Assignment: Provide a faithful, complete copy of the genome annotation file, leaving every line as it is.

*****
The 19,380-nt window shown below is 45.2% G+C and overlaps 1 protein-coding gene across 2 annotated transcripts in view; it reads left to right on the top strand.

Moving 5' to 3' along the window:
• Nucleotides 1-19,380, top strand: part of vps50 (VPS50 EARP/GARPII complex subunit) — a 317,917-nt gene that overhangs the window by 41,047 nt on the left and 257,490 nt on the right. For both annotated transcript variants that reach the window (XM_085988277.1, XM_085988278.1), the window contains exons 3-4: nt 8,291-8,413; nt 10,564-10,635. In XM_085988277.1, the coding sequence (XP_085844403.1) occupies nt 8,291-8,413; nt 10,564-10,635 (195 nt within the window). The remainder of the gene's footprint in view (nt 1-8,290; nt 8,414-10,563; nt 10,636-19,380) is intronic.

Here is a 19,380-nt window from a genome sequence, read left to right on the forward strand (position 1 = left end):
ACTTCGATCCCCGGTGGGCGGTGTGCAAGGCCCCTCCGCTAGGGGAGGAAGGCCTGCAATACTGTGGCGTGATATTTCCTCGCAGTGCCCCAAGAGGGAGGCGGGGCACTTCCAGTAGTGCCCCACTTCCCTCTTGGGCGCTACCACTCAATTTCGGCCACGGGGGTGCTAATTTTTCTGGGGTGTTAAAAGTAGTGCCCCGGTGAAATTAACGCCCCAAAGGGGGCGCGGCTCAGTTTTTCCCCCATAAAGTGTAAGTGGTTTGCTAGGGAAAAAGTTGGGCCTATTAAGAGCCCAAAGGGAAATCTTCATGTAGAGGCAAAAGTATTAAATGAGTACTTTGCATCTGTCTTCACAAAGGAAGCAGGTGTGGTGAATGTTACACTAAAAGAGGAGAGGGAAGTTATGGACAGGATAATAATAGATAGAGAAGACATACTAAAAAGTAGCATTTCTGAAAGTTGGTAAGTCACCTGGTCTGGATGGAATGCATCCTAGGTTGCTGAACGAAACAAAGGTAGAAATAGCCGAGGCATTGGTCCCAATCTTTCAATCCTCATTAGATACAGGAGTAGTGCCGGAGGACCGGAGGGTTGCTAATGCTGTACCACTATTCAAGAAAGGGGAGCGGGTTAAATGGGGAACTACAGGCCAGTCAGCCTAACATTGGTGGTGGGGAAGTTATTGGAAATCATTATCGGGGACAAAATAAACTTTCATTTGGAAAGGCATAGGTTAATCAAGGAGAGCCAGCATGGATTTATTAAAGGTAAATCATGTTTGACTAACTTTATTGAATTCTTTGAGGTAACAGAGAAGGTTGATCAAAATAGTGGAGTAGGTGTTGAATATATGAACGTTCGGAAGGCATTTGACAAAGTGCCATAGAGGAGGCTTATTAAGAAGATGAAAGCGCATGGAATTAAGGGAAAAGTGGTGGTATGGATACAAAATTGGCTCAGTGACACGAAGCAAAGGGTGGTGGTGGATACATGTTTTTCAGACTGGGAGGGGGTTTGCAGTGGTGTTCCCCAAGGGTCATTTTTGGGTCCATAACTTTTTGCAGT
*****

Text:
The 19,380-nt window shown below is 45.2% G+C and overlaps 1 protein-coding gene across 2 annotated transcripts in view; it reads left to right on the top strand.

Moving 5' to 3' along the window:
• Nucleotides 1-19,380, top strand: part of vps50 (VPS50 EARP/GARPII complex subunit) — a 317,917-nt gene that overhangs the window by 41,047 nt on the left and 257,490 nt on the right. For both annotated transcript variants that reach the window (XM_085988277.1, XM_085988278.1), the window contains exons 3-4: nt 8,291-8,413; nt 10,564-10,635. In XM_085988277.1, the coding sequence (XP_085844403.1) occupies nt 8,291-8,413; nt 10,564-10,635 (195 nt within the window). The remainder of the gene's footprint in view (nt 1-8,290; nt 8,414-10,563; nt 10,636-19,380) is intronic.

Here is a 19,380-nt window from a genome sequence, read left to right on the forward strand (position 1 = left end):
ACTTCGATCCCCGGTGGGCGGTGTGCAAGGCCCCTCCGCTAGGGGAGGAAGGCCTGCAATACTGTGGCGTGATATTTCCTCGCAGTGCCCCAAGAGGGAGGCGGGGCACTTCCAGTAGTGCCCCACTTCCCTCTTGGGCGCTACCACTCAATTTCGGCCACGGGGGTGCTAATTTTTCTGGGGTGTTAAAAGTAGTGCCCCGGTGAAATTAACGCCCCAAAGGGGGCGCGGCTCAGTTTTTCCCCCATAAAGTGTAAGTGGTTTGCTAGGGAAAAAGTTGGGCCTATTAAGAGCCCAAAGGGAAATCTTCATGTAGAGGCAAAAGTATTAAATGAGTACTTTGCATCTGTCTTCACAAAGGAAGCAGGTGTGGTGAATGTTACACTAAAAGAGGAGAGGGAAGTTATGGACAGGATAATAATAGATAGAGAAGACATACTAAAAAGTAGCATTTCTGAAAGTTGGTAAGTCACCTGGTCTGGATGGAATGCATCCTAGGTTGCTGAACGAAACAAAGGTAGAAATAGCCGAGGCATTGGTCCCAATCTTTCAATCCTCATTAGATACAGGAGTAGTGCCGGAGGACCGGAGGGTTGCTAATGCTGTACCACTATTCAAGAAAGGGGAGCGGGTTAAATGGGGAACTACAGGCCAGTCAGCCTAACATTGGTGGTGGGGAAGTTATTGGAAATCATTATCGGGGACAAAATAAACTTTCATTTGGAAAGGCATAGGTTAATCAAGGAGAGCCAGCATGGATTTATTAAAGGTAAATCATGTTTGACTAACTTTATTGAATTCTTTGAGGTAACAGAGAAGGTTGATCAAAATAGTGGAGTAGGTGTTGAATATATGAACGTTCGGAAGGCATTTGACAAAGTGCCATAGAGGAGGCTTATTAAGAAGATGAAAGCGCATGGAATTAAGGGAAAAGTGGTGGTATGGATACAAAATTGGCTCAGTGACACGAAGCAAAGGGTGGTGGTGGATACATGTTTTTCAGACTGGGAGGGGGTTTGCAGTGGTGTTCCCCAAGGGTCATTTTTGGGTCCATAACTTTTTGCAGT